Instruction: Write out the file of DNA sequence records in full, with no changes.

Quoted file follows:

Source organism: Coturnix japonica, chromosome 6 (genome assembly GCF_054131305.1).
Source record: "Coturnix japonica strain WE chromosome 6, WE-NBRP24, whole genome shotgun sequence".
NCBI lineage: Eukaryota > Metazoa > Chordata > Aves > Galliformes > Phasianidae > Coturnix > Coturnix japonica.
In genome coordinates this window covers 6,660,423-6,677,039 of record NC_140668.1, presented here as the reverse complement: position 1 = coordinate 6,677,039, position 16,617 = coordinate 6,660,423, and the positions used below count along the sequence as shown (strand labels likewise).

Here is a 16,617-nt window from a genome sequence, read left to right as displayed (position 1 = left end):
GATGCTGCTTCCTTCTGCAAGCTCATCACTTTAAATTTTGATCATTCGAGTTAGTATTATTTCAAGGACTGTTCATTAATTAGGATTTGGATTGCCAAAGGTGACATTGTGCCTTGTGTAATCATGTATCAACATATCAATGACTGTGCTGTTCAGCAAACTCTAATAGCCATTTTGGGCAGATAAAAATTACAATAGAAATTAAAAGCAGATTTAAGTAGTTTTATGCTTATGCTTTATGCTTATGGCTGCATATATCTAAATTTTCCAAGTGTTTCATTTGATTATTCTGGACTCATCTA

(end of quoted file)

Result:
Source organism: Coturnix japonica, chromosome 6 (genome assembly GCF_054131305.1).
Source record: "Coturnix japonica strain WE chromosome 6, WE-NBRP24, whole genome shotgun sequence".
NCBI lineage: Eukaryota > Metazoa > Chordata > Aves > Galliformes > Phasianidae > Coturnix > Coturnix japonica.
In genome coordinates this window covers 6,660,423-6,677,039 of record NC_140668.1, presented here as the reverse complement: position 1 = coordinate 6,677,039, position 16,617 = coordinate 6,660,423, and the positions used below count along the sequence as shown (strand labels likewise).

Here is a 16,617-nt window from a genome sequence, read left to right as displayed (position 1 = left end):
GATGCTGCTTCCTTCTGCAAGCTCATCACTTTAAATTTTGATCATTCGAGTTAGTATTATTTCAAGGACTGTTCATTAATTAGGATTTGGATTGCCAAAGGTGACATTGTGCCTTGTGTAATCATGTATCAACATATCAATGACTGTGCTGTTCAGCAAACTCTAATAGCCATTTTGGGCAGATAAAAATTACAATAGAAATTAAAAGCAGATTTAAGTAGTTTTATGCTTATGCTTTATGCTTATGGCTGCATATATCTAAATTTTCCAAGTGTTTCATTTGATTATTCTGGACTCATCTA